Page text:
Accurate forecasts are critical because each extra-percent of forecast error comes with a steep price, literally. Indeed, when the costs associated to forecast errors are usually supra-linear, or put more simply, the costs associated to forecast errors increase much faster than the error itself.
As a simple example, a greater forecast error increases the need for safety stocks and thus working capital requirements. But if the working capital goes too high, bank interests start to rise, leading to even more expensive safety stocks.
But there are also more subtle negative consequences: past forecast errors may lower future accuracy. Indeed, historical demand itself is rarely known, instead, we usually rely on the historical sales data as an efficient approximation of the demand. Yet, this approximation is not perfect. For example, a stock-out prevents any sale to be made for a particular product. Yet, in case of a stock-out, zero sale does not equate zero demand.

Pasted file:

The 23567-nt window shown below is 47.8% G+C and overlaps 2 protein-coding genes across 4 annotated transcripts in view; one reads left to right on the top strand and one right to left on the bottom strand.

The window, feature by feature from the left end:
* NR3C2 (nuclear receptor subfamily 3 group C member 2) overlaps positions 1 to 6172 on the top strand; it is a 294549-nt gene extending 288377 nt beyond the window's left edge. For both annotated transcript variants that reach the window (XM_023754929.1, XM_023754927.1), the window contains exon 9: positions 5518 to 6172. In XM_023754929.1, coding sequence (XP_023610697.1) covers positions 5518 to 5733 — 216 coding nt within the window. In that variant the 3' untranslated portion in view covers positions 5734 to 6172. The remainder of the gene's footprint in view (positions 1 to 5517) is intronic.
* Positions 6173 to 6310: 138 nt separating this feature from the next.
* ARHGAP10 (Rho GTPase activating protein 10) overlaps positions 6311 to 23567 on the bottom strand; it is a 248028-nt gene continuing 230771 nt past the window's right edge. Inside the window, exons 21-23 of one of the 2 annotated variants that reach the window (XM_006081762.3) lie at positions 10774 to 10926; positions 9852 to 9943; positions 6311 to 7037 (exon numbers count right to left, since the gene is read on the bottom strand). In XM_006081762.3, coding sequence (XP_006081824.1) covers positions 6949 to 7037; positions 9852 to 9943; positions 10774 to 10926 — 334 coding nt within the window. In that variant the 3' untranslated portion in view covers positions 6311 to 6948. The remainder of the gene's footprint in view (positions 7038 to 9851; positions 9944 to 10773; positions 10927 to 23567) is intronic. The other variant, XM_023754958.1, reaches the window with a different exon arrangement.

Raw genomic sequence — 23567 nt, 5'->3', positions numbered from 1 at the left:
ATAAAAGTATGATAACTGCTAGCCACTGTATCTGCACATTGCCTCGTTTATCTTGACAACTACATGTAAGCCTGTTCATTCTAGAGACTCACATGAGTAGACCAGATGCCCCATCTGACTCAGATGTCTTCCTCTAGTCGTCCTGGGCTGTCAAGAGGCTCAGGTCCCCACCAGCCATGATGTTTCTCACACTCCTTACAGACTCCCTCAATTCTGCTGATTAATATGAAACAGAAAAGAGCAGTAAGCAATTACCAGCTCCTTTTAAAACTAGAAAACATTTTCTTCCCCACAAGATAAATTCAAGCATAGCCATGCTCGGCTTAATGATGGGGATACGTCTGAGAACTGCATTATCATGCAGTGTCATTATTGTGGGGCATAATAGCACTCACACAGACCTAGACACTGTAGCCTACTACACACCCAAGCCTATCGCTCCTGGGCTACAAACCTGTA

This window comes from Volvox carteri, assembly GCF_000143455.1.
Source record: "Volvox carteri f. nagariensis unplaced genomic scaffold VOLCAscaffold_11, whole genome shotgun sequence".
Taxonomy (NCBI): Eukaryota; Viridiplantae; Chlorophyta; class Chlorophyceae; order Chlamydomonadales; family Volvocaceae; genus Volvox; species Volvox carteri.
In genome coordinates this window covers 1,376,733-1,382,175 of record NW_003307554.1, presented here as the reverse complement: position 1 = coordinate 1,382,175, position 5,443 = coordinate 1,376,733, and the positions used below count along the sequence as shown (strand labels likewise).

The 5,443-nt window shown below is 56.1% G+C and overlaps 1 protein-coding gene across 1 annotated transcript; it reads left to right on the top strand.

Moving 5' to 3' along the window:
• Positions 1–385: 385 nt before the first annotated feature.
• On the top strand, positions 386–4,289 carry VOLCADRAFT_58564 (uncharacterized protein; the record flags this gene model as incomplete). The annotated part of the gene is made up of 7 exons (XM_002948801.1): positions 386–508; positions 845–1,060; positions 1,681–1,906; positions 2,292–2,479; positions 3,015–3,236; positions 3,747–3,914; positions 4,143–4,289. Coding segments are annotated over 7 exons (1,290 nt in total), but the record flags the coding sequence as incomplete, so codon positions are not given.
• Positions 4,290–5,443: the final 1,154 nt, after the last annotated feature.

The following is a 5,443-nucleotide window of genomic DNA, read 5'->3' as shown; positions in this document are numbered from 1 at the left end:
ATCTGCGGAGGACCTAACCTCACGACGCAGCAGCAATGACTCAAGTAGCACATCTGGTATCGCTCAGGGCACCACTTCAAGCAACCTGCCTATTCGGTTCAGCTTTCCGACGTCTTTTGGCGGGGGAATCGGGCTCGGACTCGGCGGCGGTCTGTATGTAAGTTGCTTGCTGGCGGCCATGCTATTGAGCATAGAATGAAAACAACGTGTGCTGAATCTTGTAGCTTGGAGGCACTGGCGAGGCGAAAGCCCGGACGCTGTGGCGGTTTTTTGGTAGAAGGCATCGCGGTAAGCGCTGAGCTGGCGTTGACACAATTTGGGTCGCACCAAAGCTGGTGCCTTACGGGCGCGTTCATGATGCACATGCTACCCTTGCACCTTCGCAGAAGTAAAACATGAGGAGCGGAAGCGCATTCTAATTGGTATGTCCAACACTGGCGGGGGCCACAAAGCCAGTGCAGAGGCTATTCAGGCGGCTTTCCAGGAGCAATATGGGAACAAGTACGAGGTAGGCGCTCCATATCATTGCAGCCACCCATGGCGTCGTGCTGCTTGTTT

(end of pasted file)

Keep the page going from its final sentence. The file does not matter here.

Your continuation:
For statistical forecasting algorithms, that relies on time-series analysis, it can be quite hard, using the sole sales data, to distinguish a zero sale caused by a stock-out from a zero demand. As a result, a lot of stock-outs (as they lead to lower sales) can be statistically interpreted as a lower demand; which, eventually, generates even more stock-outs.
Increasing your forecast accuracy now is one of the key to increase the forecast accuracy tomorrow. Accurate forecasting is not the destination but the journey.